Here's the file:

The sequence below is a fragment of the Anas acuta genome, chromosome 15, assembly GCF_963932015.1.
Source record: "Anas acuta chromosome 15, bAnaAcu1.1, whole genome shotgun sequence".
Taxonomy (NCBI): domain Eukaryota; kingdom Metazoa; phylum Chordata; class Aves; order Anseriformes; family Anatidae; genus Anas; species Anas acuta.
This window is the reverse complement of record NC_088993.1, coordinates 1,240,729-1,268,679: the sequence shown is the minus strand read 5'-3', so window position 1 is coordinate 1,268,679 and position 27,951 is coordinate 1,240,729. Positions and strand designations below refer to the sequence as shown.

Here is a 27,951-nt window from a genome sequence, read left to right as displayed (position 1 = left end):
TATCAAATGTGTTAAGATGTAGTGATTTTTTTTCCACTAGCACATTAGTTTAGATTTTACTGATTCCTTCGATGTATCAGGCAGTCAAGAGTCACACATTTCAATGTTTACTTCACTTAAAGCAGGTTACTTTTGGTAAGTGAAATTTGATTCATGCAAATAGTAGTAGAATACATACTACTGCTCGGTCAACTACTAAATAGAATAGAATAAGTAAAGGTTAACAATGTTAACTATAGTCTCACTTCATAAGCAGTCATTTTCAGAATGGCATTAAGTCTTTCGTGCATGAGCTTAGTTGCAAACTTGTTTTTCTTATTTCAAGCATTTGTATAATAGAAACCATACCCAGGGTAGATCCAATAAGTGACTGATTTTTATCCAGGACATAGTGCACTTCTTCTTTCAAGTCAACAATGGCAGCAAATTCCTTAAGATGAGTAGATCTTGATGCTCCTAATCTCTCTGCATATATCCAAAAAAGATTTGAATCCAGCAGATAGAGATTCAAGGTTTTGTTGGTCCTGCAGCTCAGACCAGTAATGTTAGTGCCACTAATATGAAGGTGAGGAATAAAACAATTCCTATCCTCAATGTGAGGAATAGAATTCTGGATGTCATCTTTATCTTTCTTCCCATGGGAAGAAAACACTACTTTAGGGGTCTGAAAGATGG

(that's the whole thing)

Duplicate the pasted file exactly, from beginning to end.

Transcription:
The sequence below is a fragment of the Anas acuta genome, chromosome 15, assembly GCF_963932015.1.
Source record: "Anas acuta chromosome 15, bAnaAcu1.1, whole genome shotgun sequence".
Taxonomy (NCBI): domain Eukaryota; kingdom Metazoa; phylum Chordata; class Aves; order Anseriformes; family Anatidae; genus Anas; species Anas acuta.
This window is the reverse complement of record NC_088993.1, coordinates 1,240,729-1,268,679: the sequence shown is the minus strand read 5'-3', so window position 1 is coordinate 1,268,679 and position 27,951 is coordinate 1,240,729. Positions and strand designations below refer to the sequence as shown.

Here is a 27,951-nt window from a genome sequence, read left to right as displayed (position 1 = left end):
TATCAAATGTGTTAAGATGTAGTGATTTTTTTTCCACTAGCACATTAGTTTAGATTTTACTGATTCCTTCGATGTATCAGGCAGTCAAGAGTCACACATTTCAATGTTTACTTCACTTAAAGCAGGTTACTTTTGGTAAGTGAAATTTGATTCATGCAAATAGTAGTAGAATACATACTACTGCTCGGTCAACTACTAAATAGAATAGAATAAGTAAAGGTTAACAATGTTAACTATAGTCTCACTTCATAAGCAGTCATTTTCAGAATGGCATTAAGTCTTTCGTGCATGAGCTTAGTTGCAAACTTGTTTTTCTTATTTCAAGCATTTGTATAATAGAAACCATACCCAGGGTAGATCCAATAAGTGACTGATTTTTATCCAGGACATAGTGCACTTCTTCTTTCAAGTCAACAATGGCAGCAAATTCCTTAAGATGAGTAGATCTTGATGCTCCTAATCTCTCTGCATATATCCAAAAAAGATTTGAATCCAGCAGATAGAGATTCAAGGTTTTGTTGGTCCTGCAGCTCAGACCAGTAATGTTAGTGCCACTAATATGAAGGTGAGGAATAAAACAATTCCTATCCTCAATGTGAGGAATAGAATTCTGGATGTCATCTTTATCTTTCTTCCCATGGGAAGAAAACACTACTTTAGGGGTCTGAAAGATGG